# How to estimate inductive coupling between distant air coils

I have two air coils. They both have diameter d. There is a distance D between their centres.

D is much greater than d (more than 10x greater)

Both coils are at different angles, a and b, relative to the line between their centers. There is an alternating current in one coil.

Is there some simple function which estimates the current induced in the second coil? I would be happy if the form of the function was:

k * f(D, a, b) (where k had to be measured)

For example: k * cos(a) * cos(b) * D^-2

• This question is more appropriate for a physics forum than it is for here. Although it's still a fun problem. – Adam P Apr 21 '11 at 0:32
• My guess is that it would be more something like k * cos(a-b) * D^-2 – stevenvh Apr 21 '11 at 7:46
• ... assuming a spherical cow on a frictionless surface ... – vicatcu May 28 '11 at 2:43
• This is not homework. I do not go to school, as I am 33 years old. – Rocketmagnet Jun 20 '11 at 11:29
• @Rocketmagnet - That's no reason not to go to school! – Kevin Vermeer Jun 21 '11 at 1:31

I think you are looking for Ampere's law and Faraday's law, parts of Maxwell's equations.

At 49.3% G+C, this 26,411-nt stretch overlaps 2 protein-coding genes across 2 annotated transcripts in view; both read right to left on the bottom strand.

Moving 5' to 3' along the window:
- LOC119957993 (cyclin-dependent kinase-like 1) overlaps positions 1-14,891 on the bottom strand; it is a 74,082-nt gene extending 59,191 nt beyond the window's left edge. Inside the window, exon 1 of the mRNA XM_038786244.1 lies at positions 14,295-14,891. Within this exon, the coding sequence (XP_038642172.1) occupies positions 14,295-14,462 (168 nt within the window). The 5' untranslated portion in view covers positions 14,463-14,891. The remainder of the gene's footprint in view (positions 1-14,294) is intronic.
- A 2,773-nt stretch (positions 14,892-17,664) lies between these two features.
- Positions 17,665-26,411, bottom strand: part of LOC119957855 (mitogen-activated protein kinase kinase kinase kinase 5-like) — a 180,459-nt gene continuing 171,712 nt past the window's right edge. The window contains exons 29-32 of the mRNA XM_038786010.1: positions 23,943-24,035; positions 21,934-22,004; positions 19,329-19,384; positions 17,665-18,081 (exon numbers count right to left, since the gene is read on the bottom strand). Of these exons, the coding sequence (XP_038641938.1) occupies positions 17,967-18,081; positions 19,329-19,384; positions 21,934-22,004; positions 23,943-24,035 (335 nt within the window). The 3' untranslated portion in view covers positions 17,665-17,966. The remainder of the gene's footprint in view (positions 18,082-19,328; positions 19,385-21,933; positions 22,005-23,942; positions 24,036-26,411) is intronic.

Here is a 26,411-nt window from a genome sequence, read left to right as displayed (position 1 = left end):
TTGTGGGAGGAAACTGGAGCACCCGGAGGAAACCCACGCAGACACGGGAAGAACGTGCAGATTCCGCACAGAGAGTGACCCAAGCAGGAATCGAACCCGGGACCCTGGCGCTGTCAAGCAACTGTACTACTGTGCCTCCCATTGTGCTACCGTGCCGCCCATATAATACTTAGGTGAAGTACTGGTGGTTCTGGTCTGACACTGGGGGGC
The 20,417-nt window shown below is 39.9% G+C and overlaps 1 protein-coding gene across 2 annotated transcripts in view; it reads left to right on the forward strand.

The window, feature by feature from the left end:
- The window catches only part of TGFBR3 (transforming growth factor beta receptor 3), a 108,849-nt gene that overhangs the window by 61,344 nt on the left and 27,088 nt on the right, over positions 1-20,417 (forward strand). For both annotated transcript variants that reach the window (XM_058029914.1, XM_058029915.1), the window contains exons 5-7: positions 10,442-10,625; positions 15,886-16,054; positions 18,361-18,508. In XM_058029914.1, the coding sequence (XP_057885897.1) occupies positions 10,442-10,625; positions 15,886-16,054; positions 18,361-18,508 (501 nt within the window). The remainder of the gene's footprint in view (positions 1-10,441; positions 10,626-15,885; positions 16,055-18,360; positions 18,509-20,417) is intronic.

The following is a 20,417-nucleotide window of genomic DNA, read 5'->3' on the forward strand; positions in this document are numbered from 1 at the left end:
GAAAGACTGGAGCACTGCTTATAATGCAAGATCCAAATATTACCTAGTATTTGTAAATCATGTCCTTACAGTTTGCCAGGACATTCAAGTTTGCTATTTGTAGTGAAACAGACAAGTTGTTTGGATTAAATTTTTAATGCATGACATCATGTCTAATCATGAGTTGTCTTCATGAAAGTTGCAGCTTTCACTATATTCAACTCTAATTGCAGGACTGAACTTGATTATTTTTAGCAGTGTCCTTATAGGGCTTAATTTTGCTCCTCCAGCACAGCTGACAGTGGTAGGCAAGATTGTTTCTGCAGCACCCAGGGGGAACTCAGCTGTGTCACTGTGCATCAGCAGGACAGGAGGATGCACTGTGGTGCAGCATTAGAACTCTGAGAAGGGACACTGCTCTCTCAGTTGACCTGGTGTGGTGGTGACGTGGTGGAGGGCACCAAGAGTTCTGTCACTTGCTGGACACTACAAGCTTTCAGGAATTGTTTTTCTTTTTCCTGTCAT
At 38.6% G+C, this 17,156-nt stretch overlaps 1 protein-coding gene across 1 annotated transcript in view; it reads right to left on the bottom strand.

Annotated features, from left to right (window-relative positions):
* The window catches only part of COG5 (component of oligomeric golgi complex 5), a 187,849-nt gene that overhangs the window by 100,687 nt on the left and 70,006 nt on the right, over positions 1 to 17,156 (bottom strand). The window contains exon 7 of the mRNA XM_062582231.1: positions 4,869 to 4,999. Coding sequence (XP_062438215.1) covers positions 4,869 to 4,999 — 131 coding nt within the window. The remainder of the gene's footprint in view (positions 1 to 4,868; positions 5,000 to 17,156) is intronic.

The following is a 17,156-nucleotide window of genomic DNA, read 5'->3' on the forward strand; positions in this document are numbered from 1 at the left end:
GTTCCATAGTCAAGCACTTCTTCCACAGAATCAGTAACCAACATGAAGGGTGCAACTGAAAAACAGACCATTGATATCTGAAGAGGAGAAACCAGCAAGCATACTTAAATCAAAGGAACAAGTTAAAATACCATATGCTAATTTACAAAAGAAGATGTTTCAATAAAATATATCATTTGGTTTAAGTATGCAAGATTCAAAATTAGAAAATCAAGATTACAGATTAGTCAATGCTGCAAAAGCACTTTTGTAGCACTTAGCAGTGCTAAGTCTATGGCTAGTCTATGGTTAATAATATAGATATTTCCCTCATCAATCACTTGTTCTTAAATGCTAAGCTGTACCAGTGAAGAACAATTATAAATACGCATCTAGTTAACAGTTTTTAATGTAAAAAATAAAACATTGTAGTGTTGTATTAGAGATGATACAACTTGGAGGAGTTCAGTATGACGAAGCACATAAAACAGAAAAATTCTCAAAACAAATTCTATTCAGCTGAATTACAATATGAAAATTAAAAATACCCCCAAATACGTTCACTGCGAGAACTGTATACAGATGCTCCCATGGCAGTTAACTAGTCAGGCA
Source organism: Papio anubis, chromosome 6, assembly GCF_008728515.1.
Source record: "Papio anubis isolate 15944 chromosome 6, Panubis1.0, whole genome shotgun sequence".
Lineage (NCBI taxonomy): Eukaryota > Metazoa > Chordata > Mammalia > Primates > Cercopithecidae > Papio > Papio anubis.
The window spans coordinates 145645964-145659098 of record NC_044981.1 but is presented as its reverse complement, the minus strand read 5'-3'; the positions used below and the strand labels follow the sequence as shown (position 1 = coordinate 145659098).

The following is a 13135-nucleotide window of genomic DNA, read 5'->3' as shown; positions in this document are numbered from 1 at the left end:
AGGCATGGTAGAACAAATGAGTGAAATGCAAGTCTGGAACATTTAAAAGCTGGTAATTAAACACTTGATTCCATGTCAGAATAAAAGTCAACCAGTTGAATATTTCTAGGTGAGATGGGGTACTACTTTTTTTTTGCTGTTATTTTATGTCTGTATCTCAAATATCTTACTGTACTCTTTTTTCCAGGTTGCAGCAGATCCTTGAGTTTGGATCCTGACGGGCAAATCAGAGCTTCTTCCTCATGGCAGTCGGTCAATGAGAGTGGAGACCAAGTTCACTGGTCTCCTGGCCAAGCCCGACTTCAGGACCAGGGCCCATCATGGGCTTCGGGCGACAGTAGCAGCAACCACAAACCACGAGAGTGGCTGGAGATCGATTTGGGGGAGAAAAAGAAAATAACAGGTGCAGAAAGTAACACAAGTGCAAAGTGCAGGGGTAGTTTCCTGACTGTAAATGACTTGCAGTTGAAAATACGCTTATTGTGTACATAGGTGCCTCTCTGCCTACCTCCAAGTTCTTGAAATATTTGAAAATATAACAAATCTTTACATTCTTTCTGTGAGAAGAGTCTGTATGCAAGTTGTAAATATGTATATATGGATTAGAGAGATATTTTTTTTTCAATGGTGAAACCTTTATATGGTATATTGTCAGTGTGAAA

For a distance D between coils much greater than the coil diameter, The voltage induced on the second coil from a given current on the input coil is something like

• Vout = 2 π f N S Bo cos b,

where

• f = carrier frequency of transmitted signal in Hz
• N = number of turns in the receiving output coil
• S = area of output loop in m^2
• Bo = strength of the arrival magnetic field
• b = angle of the output coil away from "axis pointing directly at input coil"

and in turn,

• Bo = μ0 I N R^2 cos a / ( 2( R^2 + D^2 )^3/2 ),

where

• μ0 = the universal permeability of free space
• I = current in input wire
• N = number of turns in the transmitting coil
• R = radius of transmitting coil
• D = distance between the coils
• a = angle of the transmitting coil axis away from "axis pointing directly at output coil"

At long distances, the magnetic field (and hence the produced voltage) drops off with D^(-3).